It puts our position in sharp relief. Often pensions become less valuable over time. This can be because of inflation. Ours is protected against that. Often it can be vis à vis workers from one’s profession who get above inflation pay rises. Pauline & I are just coming up to 12 years of Retirement and the Teaching Profession has not increased its pay position since the 2008 financial crash. Equally, inflation has been so low that our capital has held its value. I am expecting that to change in the next few years but we have had a good run.
Friday, 27th November, 2020
I have always planned my life line, always looked forward to the future, to the next stage and, generally, let the past drop away into a discrete box filed: MY FAILURES – EXPERIENCE TO DRAW ON. On the Time-Life continuum, of course, there is the NOW. I have never been able to live in the NOW. I was always planning for the FUTURE and drawing on the PAST. This approach has borne fruit in that planning, working, saving, investing, speculating has provided me/us with a very comfortable and rewarding retirement but I still struggle with the present.
Can you enjoy a sunset? I can look at one and go through the expected motions of saying, That’s nice but all the time thinking …. but there’s no point or future value in it. If it doesn’t move me forward, doesn’t contribute to the next 5-year plan, it doesn’t have real value. When we talk about the lunacies of the government or the iniquities of the immigration system, Pauline’s brother-in-law always sings, Enjoy yourself, enjoy yourself. It’s later than you think. This is a solidly ‘Live for the Moment’ sentiment from which my mind instinctively recoils.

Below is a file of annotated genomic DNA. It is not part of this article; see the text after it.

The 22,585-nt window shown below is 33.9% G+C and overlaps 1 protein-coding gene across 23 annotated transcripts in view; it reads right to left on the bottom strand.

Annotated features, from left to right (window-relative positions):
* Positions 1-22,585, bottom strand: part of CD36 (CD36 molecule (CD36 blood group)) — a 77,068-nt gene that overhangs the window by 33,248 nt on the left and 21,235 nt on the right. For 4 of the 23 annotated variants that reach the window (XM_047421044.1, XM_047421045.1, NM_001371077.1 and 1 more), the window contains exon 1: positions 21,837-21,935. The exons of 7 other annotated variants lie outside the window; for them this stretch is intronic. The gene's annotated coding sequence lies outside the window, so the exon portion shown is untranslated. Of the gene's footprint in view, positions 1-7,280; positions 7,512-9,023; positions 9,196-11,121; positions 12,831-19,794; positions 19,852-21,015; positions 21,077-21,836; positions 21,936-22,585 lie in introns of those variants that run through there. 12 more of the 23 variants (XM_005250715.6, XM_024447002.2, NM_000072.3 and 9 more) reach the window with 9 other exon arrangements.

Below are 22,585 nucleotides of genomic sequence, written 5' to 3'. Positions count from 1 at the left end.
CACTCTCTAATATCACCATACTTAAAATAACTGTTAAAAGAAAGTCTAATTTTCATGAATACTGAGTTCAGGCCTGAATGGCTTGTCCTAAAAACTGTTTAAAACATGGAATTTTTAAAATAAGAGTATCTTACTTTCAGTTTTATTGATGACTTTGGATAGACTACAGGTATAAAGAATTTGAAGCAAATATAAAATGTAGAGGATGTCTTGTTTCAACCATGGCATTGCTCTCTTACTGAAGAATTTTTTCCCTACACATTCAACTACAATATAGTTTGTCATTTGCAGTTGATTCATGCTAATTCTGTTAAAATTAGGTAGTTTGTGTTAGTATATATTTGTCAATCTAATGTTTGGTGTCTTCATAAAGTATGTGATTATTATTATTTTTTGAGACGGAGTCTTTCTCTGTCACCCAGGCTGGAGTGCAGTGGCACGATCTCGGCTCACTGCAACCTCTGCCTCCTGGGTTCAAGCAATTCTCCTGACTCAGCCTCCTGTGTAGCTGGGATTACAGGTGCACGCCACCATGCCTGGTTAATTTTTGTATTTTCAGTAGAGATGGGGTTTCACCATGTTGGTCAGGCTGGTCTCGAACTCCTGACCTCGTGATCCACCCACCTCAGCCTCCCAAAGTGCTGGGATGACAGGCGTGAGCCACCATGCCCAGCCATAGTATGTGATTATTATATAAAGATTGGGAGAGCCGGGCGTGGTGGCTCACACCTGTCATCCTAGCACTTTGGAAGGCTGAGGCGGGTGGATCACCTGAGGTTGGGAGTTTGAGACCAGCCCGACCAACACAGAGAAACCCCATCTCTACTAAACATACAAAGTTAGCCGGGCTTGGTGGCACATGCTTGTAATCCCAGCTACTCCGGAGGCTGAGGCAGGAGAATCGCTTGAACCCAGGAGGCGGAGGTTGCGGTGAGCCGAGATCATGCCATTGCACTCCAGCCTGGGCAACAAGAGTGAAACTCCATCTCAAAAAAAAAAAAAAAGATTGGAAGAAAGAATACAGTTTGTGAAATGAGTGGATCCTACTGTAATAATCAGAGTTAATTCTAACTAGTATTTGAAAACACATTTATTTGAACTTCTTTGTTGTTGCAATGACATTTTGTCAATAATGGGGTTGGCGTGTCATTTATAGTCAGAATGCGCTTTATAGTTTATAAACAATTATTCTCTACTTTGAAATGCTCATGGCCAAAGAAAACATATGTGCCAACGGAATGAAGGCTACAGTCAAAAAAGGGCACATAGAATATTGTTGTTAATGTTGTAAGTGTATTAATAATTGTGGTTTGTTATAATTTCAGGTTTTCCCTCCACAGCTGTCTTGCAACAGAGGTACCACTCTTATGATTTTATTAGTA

The one occasion that I can release myself from the Past – Future continuum is in music. Wonderful music reduces me to tears often embarrassingly so and I have no idea where that emotion comes from or why. I had the bizarre experience a couple of days ago in our home gym of sitting, pedalling furiously on the bike while watching a modern version of La Bohème from the Opera Australia in the Sydney Opera House of finding tears not sweat streaming down my face as I bathed in the beauty of the music and its sentiment. I was in the moment until I realised what was happening. Then, of course, I began to concentrate on cycling time, distance covered, calories burned, future health.
I suffered a small bleed behind at the back of my one useful eye about 18 months ago. I have been monitored by the Diabetic Eye Screening service every 3 months ever since. I went again this morning. The photography showed clearly that there had no deterioration which is wonderful news going forward. Must be all that crying has lubricated it.
Friday, 27th November, 2020
A lovely, mild morning. We just remained in double figures over night and only reached 13C/55F all day but, without a breeze, it felt lovely. Early trip to Asda and then down to Littlehampton Marina for a walk in the sunshine. Of course, by the time we got there it had clouded over and, by the time we got home it was sunny again. Still, it was lovely to walk around the quay.
Few people were around. A couple of Jet Skis were in the water but, with the cafes and restaurants closed, there was not a lot to draw people.
The rest of the day is a bit of gym work, newspapers, football and then another episode of The Crown. It’s not the sort of thing we would normally watch but, when I heard how annoyed the establishment was with it, I had to see some. It’s only on Netflix so I took out one month’s subscription for it. Then I found out that there are 4 Series of 10 hourly episodes. Can we / Do we want to watch 40 hours of docu-soap in just 30 days? Well, we have done the first 3 episodes of Series 1 and we are already gripped. After all, we were born in 1951 and this really is our history. I will probably have to buy a second month to finish it.